Aureole etc.




Golden Age singers

Nimbus on-line




Faure songs
Charlotte de Rothschild (soprano);

  Founder: Len Mullenger
Classical Editor: Rob Barnett


Blanche Selva (1884-1942) (Piano)
Johann Sebastian BACH (1685-1750)

Violin Sonata No. 3 in E – BWV 1016 – Adagio ma non troppo
Partita No. 1 in B flat BWV 825
Ludwig van BEETHOVEN (1770-1827)

Violin Sonata No. 5 in F Op. 24 Spring
César FRANCK (1822-1890)

Prélude, choral et fugue
Déodat de SÉVERAC (1872-1921)

Baigneuses au soleil
Cerdaña – No. 4 Les muletiers devant le Christ de Llivia
En Languedoc – No. 1 Vers le mas en fête
Blanche Selva (piano) with
Joan Massia (violin) in Bach’s Violin Sonata and the Spring Sonata
Recorded 1928 and 1930
MALIBRAN CDRG 177 [78.14]



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Blanche Selva, one of the most revered of French pianists of her generation, made pitifully few recordings and even those were compressed into a two-year period. Her discography in fact amounts to no more than a mere eleven works, three of them in collaboration with the Catalan violinist Joan Massia (two of which Malibran present here). Six of the eleven were of works by Déodat de Séverac – who still retains a tentative toe in current discographic waters – two were by Bach, two by Franck and one by Beethoven. This is a small return for so important a figure but, accustomed to resurrecting leading figures of French inter-war life, Malibran has come to her rescue (and incidentally to Massia’s as well – there wasn’t room here for their Columbia set of the Franck Violin Sonata so maybe Malibran will include that in a forthcoming issue).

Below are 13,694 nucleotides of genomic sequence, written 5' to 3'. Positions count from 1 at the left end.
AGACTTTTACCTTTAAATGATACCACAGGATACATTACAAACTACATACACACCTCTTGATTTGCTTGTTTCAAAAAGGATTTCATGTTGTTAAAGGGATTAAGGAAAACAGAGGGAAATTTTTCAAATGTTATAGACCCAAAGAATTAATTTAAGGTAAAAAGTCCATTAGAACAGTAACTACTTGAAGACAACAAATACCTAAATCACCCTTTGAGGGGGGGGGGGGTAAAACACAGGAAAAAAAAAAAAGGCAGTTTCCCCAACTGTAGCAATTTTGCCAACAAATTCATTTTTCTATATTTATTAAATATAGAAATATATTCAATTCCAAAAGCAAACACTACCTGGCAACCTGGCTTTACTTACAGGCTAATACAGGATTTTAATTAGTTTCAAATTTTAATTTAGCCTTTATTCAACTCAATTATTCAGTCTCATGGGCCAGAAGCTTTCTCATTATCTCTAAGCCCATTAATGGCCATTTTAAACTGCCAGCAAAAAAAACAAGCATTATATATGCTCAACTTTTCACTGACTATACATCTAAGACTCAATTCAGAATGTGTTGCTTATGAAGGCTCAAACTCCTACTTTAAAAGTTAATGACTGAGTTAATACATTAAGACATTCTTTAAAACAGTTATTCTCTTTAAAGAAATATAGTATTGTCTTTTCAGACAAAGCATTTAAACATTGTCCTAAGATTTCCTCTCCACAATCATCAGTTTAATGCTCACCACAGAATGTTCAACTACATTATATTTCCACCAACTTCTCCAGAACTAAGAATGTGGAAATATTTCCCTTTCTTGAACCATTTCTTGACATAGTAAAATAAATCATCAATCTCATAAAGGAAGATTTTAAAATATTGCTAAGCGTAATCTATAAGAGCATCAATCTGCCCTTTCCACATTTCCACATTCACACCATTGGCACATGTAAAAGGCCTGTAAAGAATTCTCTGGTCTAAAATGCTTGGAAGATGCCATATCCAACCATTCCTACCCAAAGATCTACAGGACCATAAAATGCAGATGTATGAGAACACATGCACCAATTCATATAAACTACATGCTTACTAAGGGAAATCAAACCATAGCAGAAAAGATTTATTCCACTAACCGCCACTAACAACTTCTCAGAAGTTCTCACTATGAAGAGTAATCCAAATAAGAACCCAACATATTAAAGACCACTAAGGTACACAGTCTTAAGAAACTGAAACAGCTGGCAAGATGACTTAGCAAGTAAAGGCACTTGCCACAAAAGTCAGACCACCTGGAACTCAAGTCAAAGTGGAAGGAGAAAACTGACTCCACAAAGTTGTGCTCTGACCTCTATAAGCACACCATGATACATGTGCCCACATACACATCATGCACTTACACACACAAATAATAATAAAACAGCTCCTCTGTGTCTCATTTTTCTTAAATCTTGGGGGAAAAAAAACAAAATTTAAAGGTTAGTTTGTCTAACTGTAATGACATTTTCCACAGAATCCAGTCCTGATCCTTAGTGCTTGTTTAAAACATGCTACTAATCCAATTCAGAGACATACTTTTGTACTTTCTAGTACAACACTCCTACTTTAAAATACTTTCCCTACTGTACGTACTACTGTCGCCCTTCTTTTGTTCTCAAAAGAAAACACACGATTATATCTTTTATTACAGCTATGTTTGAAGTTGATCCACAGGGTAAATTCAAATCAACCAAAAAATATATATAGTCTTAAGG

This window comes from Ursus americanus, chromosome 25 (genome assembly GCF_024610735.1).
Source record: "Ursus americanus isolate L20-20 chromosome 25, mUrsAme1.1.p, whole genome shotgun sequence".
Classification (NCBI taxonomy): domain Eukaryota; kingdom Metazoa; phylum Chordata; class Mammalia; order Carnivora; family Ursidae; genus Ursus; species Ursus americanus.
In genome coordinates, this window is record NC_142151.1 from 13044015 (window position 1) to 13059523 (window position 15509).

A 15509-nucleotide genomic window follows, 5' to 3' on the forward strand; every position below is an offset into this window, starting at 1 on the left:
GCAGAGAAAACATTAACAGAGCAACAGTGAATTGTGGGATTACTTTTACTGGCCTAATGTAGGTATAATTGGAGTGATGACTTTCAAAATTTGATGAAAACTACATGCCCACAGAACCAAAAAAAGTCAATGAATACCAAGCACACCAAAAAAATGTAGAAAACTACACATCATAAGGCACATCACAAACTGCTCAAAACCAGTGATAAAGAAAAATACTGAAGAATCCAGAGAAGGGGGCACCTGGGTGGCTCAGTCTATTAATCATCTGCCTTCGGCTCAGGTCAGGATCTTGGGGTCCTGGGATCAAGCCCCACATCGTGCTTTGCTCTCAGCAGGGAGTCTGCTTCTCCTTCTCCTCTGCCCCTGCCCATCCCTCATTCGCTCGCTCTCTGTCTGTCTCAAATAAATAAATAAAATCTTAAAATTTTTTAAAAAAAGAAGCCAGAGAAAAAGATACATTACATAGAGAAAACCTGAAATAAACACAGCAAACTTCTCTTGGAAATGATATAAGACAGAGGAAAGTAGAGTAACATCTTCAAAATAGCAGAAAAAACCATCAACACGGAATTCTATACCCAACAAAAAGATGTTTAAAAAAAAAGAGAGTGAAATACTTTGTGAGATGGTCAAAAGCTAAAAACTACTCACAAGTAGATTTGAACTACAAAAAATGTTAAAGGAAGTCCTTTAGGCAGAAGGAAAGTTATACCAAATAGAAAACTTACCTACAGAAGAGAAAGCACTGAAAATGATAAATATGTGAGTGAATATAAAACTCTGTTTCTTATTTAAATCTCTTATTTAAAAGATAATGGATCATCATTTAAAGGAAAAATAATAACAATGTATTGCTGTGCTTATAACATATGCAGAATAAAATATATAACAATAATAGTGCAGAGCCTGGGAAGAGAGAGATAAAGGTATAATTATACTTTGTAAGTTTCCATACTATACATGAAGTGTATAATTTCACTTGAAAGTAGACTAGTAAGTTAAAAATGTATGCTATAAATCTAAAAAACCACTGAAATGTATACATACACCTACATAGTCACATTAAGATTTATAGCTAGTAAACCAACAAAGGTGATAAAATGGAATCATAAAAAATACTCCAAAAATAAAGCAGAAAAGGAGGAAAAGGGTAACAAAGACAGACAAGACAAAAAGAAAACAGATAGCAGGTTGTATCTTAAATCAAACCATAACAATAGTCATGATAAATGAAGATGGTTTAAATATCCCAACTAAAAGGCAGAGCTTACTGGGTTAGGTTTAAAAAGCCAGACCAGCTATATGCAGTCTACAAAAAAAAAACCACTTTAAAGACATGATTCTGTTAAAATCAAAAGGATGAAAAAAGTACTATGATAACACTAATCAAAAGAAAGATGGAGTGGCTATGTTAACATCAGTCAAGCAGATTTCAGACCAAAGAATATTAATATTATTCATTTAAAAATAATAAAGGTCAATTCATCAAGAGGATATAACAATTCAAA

Trained at the Schola Cantorum, Selva was appointed by d’Indy himself as teacher at the early age of eighteen. In all she taught there for twenty years and was adventurous enough to add her own twist to the usual continental drift westwards of Czech musicians – Selva herself moving to Prague to teach (at around the time Martinů and so many others were off to Paris) and encountering Suk and Novák along the way. She was a front rank exponent of Albeniz, d’Indy himself (Malibran’s notes say that Selva “detached herself” from the Schola Cantorum in the early 1920s but I was under the impression that she and d’Indy fell out), Roussel and many others. She gave the complete Bach keyboard works as a cycle (beginning in Paris in 1904 and a number of times after) as she subsequently gave the complete "32" of Beethoven on several occasions. She settled in Catalonia in the mid-twenties but suffered a stroke shortly after making some of the discs to be heard here and from then her concert-giving days were over. She left Barcelona – where she had taught – after the Civil War and died pretty much forgotten in France in 1942.